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Jeremy Weber 80x108Each year the US federal government spends billions on farm subsidies, with policy makers often justifying the expense on the grounds that it helps to support the rural economy. In new research, Jeremy G. Weber looks at who really benefits from improvements in agricultural profitability. He finds that farmers and property owners captured 94 percent of income gains from higher agricultural revenues, while laborers and non-farm workers only captured 3 percent. He argues that the rise of technological innovation in farm equipment has reduced the need for labor, severely weakening the link between crop agriculture and the rural economy.

The U.S. Federal government continues to subsidize agriculture, especially crop agriculture. From 2004 to 2014 the combined annual payments from major Federal farm programs ranged from roughly 5 to 20 billion dollars per year. In addition, the Federal government paid between 3 to 7 billion dollars per year to subsidize crop insurance premiums for farmers. Policy makers often justify the subsidies by stressing that agriculture is the engine of the rural economy. But is the relationship between agriculture and the rural economy strong enough to serve as a pillar of justification for agricultural subsidies? Recent evidence from the country’s dominant corn and soybean producing region, the US Heartland, suggests that the answer is “no”.

The increase in crop prices in the late 2000s provides an excellent opportunity to assess the link between agriculture and the local (county) rural economy. Increased demand – in part because of U.S ethanol policy – caused corn and soybean prices to be much higher in the 2006-2010 period compared to the prior five year period. Higher prices meant higher profits for farmers: per acre operating margins (the value of production less operating costs) in the 2006-2010 period were more than double those of the prior five years (Figure 1).

Figure 1 – Farmers in the U.S. Heartland Enjoyed High Operating Margins in the Late 2000s

Weber Fig 1

Note: USDA-ERS Commodity Cost and Returns Report, various years. The operating margin equals the value of production less operating costs (e.g. seed, fertilizer, fuel).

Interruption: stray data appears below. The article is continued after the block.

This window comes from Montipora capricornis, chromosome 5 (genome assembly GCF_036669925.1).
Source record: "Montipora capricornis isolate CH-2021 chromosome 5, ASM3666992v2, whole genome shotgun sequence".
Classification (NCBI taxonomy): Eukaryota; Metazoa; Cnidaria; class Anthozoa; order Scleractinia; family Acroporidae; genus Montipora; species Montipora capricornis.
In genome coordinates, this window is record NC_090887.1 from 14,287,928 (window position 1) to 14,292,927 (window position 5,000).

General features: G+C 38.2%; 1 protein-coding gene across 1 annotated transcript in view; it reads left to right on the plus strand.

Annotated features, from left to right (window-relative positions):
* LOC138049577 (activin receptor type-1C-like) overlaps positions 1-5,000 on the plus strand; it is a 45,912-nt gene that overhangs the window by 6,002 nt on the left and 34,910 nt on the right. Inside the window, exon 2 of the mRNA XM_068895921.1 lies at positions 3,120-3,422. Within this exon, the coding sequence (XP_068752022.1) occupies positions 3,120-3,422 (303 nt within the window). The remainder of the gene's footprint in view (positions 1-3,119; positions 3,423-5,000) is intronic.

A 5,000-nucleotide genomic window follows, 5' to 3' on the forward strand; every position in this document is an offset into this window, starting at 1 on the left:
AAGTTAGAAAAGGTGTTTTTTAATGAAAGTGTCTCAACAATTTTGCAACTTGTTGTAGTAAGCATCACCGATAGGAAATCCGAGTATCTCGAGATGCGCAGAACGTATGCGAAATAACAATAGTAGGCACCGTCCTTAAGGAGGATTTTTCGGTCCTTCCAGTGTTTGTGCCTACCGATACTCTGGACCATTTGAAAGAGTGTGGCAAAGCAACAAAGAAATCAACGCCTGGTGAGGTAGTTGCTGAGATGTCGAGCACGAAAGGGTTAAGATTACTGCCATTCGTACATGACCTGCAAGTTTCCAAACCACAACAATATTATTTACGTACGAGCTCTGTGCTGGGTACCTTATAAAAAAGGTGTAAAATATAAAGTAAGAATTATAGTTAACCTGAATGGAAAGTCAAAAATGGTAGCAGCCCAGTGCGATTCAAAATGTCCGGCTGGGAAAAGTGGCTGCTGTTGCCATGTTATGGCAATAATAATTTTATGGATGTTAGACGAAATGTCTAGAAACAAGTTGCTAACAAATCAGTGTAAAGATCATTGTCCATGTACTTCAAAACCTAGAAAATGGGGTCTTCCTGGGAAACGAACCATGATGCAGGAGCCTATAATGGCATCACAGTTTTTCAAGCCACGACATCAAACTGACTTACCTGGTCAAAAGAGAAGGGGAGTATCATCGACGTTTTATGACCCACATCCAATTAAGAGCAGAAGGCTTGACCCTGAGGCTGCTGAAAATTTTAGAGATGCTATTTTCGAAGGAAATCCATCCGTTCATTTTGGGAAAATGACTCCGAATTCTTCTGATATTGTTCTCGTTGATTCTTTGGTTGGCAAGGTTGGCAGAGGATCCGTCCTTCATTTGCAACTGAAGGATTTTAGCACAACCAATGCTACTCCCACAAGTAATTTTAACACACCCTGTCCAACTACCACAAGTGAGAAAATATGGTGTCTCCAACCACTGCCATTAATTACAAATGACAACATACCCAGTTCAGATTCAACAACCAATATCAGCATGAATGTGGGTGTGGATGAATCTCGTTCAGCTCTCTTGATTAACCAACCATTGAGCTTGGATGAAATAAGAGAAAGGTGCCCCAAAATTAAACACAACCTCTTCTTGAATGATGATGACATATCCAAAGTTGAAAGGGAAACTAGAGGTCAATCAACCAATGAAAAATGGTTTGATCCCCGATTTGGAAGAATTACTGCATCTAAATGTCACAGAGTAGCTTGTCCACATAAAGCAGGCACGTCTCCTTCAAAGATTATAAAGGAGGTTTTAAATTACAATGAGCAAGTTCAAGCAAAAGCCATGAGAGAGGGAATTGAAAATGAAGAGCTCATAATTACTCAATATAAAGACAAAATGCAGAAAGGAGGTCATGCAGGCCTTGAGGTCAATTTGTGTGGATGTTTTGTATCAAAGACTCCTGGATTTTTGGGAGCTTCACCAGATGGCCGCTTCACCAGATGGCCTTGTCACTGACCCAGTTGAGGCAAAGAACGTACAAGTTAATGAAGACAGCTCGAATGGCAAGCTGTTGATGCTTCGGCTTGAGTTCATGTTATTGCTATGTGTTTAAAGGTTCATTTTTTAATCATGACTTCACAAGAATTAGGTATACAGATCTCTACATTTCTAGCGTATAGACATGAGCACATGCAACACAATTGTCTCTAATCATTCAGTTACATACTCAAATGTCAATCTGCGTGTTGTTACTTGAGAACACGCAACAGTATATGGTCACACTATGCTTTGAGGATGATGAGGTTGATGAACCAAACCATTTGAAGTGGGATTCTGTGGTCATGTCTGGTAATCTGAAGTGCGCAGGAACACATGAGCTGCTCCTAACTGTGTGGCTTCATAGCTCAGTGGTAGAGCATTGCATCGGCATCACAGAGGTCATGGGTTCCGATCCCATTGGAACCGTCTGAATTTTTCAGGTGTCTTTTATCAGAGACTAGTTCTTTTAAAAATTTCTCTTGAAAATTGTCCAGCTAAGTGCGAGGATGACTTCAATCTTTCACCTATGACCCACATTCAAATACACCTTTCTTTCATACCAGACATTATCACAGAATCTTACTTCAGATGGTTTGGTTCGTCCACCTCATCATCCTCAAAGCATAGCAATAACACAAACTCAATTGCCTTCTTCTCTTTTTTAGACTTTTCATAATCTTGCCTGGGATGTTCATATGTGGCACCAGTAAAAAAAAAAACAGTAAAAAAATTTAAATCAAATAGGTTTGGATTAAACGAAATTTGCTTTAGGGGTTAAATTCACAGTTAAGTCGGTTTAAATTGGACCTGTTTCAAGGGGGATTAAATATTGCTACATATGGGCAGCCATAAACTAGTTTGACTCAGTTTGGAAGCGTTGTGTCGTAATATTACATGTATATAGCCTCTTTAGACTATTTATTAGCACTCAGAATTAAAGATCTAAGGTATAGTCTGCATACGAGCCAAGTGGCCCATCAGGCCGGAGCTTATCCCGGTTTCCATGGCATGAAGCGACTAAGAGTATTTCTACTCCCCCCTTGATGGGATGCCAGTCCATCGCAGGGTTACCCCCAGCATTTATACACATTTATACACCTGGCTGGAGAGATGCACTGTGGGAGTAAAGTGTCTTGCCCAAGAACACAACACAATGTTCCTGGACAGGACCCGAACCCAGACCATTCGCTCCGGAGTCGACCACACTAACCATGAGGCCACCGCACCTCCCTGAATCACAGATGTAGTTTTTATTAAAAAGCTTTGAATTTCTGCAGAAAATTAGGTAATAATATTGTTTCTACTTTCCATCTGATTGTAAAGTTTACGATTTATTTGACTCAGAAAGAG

How did greater agricultural revenues and profits affect local income? For counties in the Heartland Region, (see Figure 2), each dollar increase in agricultural revenues from 2005 to 2010 led to a $0.64 increase in personal income over the same period. Farmers and property owners (think farmland) captured 94 percent of the income gain while farm laborers and non-farm workers and proprietors each captured 3 percent (Figure 3).

Figure 2 – Heartland Counties Studied

Weber Fig 2

Figure 3. Farmers and Property Owners Capture Most of the Local Income Created By Higher Agricultural Revenues

Weber Fig 3

Source: Weber et al. 2015. Crop Prices, Agricultural Revenues, and the Rural Economy. Applied Economic Perspectives and Policy 37(3): 459-476.

The small share of income captured by the non-farm economy is especially surprising given that non-farm workers and proprietors accounted for 82 percent of personal income for the average Heartland county in 2005. The income of farmers and farm workers, in contrast, accounted for just 3 percent of total income. Most of the total income gain was therefore concentrated in a very small part of the rural economy. Unsurprisingly, increasing agricultural revenues and profits had no clear effect on non-farm employment or total population.

One caveat worth mentioning is that the estimates do not capture income or jobs geographically unrelated to where crops are grown. The estimates only reflect local income and jobs associated with local production. Thus, jobs created at John Deere headquarters or those of other agriculturally-related corporations are not captured here. On the other hand, the income generated at the John Deere service center located in an agriculturally-rich county is captured.

A weakened link between agriculture and the rural economy